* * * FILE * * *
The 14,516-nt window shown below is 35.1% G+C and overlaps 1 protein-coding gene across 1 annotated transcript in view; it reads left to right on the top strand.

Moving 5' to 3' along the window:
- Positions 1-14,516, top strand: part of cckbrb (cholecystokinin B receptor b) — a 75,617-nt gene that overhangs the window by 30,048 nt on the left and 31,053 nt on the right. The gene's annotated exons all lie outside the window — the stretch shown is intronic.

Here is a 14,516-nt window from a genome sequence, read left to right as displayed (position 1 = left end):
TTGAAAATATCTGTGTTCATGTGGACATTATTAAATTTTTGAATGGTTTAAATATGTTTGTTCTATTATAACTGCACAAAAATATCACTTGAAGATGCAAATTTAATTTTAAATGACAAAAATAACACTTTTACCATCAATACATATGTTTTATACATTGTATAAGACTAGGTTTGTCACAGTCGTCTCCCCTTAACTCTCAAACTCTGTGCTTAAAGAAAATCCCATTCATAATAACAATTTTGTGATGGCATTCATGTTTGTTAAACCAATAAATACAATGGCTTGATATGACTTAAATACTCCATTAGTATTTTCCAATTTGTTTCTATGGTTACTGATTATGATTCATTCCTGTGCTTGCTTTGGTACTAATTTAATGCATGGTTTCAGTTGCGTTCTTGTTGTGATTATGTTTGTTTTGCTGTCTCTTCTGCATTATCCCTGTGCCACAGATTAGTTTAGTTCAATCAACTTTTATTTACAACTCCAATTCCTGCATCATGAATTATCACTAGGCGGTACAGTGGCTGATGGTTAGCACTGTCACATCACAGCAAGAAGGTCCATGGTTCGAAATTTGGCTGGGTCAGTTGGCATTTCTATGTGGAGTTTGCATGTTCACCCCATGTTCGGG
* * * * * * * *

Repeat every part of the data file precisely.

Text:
The 14,516-nt window shown below is 35.1% G+C and overlaps 1 protein-coding gene across 1 annotated transcript in view; it reads left to right on the top strand.

Moving 5' to 3' along the window:
- Positions 1-14,516, top strand: part of cckbrb (cholecystokinin B receptor b) — a 75,617-nt gene that overhangs the window by 30,048 nt on the left and 31,053 nt on the right. The gene's annotated exons all lie outside the window — the stretch shown is intronic.

Here is a 14,516-nt window from a genome sequence, read left to right as displayed (position 1 = left end):
TTGAAAATATCTGTGTTCATGTGGACATTATTAAATTTTTGAATGGTTTAAATATGTTTGTTCTATTATAACTGCACAAAAATATCACTTGAAGATGCAAATTTAATTTTAAATGACAAAAATAACACTTTTACCATCAATACATATGTTTTATACATTGTATAAGACTAGGTTTGTCACAGTCGTCTCCCCTTAACTCTCAAACTCTGTGCTTAAAGAAAATCCCATTCATAATAACAATTTTGTGATGGCATTCATGTTTGTTAAACCAATAAATACAATGGCTTGATATGACTTAAATACTCCATTAGTATTTTCCAATTTGTTTCTATGGTTACTGATTATGATTCATTCCTGTGCTTGCTTTGGTACTAATTTAATGCATGGTTTCAGTTGCGTTCTTGTTGTGATTATGTTTGTTTTGCTGTCTCTTCTGCATTATCCCTGTGCCACAGATTAGTTTAGTTCAATCAACTTTTATTTACAACTCCAATTCCTGCATCATGAATTATCACTAGGCGGTACAGTGGCTGATGGTTAGCACTGTCACATCACAGCAAGAAGGTCCATGGTTCGAAATTTGGCTGGGTCAGTTGGCATTTCTATGTGGAGTTTGCATGTTCACCCCATGTTCGGG